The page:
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WARNING!  Sound moderators incorrectly marked by the London Proof House

We strongly advise that any British proof marks on Reflex Suppressors should be treated as potentially misleading and possibly dangerous. If in doubt as to the suitability of a suppressor for your rifle, please refer to the technical guidance on this website or contact us directly for advice... (more info)


NEW!   Counsel's Opinion on the laws of Proof relating to sound moderators and other muzzle attachments

Counsel has confirmed that the October 2001 pronouncement made by the British Proof Authorities is "misleading and wrong in law"... (more info)


 

Proof testing of rifles and/or suppressors in the United Kingdom - legal and technical considerations

A. Summary and recommendations

B. Background

A. Summary and recommendations:

  1. In the absence of any court decision to the contrary, we are advised that a suppressor or sound moderator, which is a freely removable accessory, designed to be interchangeable between weapons of different types and calibres, ought not to be considered to be a "part of a Small Arm". Such an accessory is not liable to fall within the definition of a "Barrel" in the Gun Barrel Proof Act 1868. We note, however, that the English proof houses have expressed a different opinion which is consistent with their own interests as private companies.
  2. Whether or not a suppressor is really a "Barrel" for the purposes of the Proof Acts, there can be no legal requirement to submit any "Barrel" for proof unless and until it is fitted to a Small Arm which is to be sold, exchanged or exported, etc. There is no offence in the Acts of selling an unproved "Barrel" on its own.
  3. Similarly, there can be no UK legal requirement to submit muzzle-threaded rifles for re-proof unless/until the entire rifle is to be sold, exchanged or exported.
  4. In view of the wide range of firearm types and calibres (even air guns) to which reflex suppressors can be fitted, submitting bare suppressors for proof before sale would not be practical.
  5. Reflex suppressors are produced in a CIP country by Europe's largest manufacturer of high-power rifle suppressors.
  6. Noting that non-CIP countries like Switzerland and the USA manage very well without compulsory proof, we conclude that CIP proof is no substitute for modern workshop quality assurance procedures.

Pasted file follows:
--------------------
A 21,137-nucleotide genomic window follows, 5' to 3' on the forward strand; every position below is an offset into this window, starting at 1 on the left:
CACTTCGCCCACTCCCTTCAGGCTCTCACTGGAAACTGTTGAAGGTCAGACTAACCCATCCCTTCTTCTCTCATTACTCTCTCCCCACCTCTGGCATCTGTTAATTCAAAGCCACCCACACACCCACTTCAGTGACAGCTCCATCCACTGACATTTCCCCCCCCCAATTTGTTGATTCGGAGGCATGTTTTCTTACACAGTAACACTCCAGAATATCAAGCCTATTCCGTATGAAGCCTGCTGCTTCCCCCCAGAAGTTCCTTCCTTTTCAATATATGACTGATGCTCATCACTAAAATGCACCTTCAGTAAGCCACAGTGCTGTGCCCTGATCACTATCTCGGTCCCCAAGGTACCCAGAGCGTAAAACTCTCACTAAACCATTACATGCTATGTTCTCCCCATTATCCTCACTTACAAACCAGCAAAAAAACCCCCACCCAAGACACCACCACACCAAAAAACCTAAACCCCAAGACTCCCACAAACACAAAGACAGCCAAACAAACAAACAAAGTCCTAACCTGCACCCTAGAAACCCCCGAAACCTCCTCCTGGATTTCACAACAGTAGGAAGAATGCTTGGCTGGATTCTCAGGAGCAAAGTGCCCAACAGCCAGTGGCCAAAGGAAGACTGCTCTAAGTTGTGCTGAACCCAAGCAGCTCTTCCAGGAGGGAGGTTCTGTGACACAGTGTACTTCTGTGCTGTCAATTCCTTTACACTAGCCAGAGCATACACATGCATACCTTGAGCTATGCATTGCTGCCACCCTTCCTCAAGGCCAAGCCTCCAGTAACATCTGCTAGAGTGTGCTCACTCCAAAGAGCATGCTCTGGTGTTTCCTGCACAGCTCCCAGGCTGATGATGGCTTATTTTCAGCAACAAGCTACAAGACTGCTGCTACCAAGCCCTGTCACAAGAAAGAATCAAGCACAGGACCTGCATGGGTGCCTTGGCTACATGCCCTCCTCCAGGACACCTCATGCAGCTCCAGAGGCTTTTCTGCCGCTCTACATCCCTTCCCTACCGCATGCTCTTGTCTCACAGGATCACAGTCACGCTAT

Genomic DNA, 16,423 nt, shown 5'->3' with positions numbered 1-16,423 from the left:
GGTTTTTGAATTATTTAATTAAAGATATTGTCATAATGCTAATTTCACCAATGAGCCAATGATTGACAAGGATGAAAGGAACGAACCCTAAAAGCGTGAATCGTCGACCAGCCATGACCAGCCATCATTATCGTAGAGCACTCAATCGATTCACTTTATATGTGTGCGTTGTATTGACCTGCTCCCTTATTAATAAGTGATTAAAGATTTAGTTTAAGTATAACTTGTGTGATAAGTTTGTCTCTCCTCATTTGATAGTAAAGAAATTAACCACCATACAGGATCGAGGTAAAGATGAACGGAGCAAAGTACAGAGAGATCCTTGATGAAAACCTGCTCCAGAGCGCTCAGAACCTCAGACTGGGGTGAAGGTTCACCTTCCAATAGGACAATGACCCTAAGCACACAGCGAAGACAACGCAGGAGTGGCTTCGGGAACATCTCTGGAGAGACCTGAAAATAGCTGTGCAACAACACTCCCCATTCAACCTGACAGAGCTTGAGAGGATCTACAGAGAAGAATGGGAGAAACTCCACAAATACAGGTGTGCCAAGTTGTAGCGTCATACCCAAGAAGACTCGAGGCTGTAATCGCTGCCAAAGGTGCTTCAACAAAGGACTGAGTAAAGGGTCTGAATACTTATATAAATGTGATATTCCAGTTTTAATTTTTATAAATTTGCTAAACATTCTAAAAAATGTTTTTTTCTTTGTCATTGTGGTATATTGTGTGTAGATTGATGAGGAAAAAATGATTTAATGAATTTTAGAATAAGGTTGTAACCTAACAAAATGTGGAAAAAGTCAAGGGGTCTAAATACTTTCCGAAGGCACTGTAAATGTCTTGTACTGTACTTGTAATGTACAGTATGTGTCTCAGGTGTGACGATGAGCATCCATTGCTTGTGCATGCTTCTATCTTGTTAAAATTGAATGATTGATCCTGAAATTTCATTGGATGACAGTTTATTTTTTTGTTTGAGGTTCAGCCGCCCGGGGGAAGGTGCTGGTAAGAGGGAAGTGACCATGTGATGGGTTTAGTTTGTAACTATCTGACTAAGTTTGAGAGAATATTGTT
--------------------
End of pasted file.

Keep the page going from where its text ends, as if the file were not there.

7. Although a number of suppressors have been proof-marked by the London Proof House for calibres larger than the baffle hole diameter, we warrant that firing an appropriate CIP proof cartridge through a correctly-fitted reflex suppressor will not harm it in any way.
  8. In principle, we neither recommend nor advise against the proof testing of rifles after they have been fitted with reflex suppressors.
  9. In the past, some perfectly good rifles have destroyed due to incorrect proof loads or other errors. Other rifles have suffered the sort of minor or latent damage which is to be expected when a vital component (the cartridge case) is subjected to an unknown pressure at or above its yield stress. Subject to our warranty given in point 7. above, any proof or re-proof is carried out at the owner's risk, particularly with regard to any possible loss or damage to the rifle.

B. Background:

On 31 August 2000, the London and Birmingham Proof Houses issued a circular entitled "Screw cutting of rifle muzzles and the fitting of sound moderators and other items". A further circular entitled "Conversion of Barrels and the Fitting of Muzzle Accessories" was issued by the Proof Houses in October 2001.

The contents and inferences of these circulars have been hotly disputed by the gun trade, and we consider that they are misleading to the extent that they convey the impressions:

(a) that there may be a legal requirement to submit all sound moderators for proof and,

(b) that there may be a legal requirement to submit all rifles for proof or re-proof after the cutting of an external screw thread at the muzzle.

Section 122.(3) of the Gun Barrel Proof Act 1868 ("the 1868 Act") creates an offence of selling or exchanging, or attempting to sell or exchange, a Small Arm the Barrel or Barrels of which are not duly proved or marked as proved.

However, the terms "Small Arm" and "Barrel" are separately and distinctly defined in the Act and from these definitions it is clear that there is no offence of selling, etc. an unproved "Barrel" on its own. Therefore, even if sound moderators were deemed to be "Barrels" as defined by the 1868 Act (a suggestion which is hotly disputed), there is no legal requirement to have them proved unless they are sold as part of a "Small Arm".

Similarly, with regard to the cutting of a screw thread on a rifle muzzle (or for that matter any other repair, replacement or modification of a Barrel), there can be no offence committed unless or until the entire Small Arm is subsequently offered for sale, exchange, export etc. Even if/when this were to happen, the requirement to submit a barrel for re-proof only arises if the barrel has been "unduly reduced in Substance or Strength".

As professional engineers, we reject any suggestion that a threaded rifle muzzle with a factor of safety against failure of more than four (as in the extreme case of a 1/2" UNF thread on a typical 7.62 mm rifle) is "unduly reduced in Substance or Strength", just as similar suggestions were dismissed in written evidence for the case of Regina v Beatham (see R-v-Beatham_evidence.pdf - 986 kB Adobe Acrobat file). We note that on receipt of this evidence, the Crown abandoned its case and the Defendant was duly discharged with his costs awarded from the public purse.


Jackson Rifles
Parton, Castle Douglas, Scotland  DG7 3NL

Tel:  (01644) 470223         Fax: (01644) 470227

 

Copyright
21 June 2007

Jackson Rifles is a division of Forge Consulting Ltd,
registered firearms dealer #108 (Dumfries & Galloway)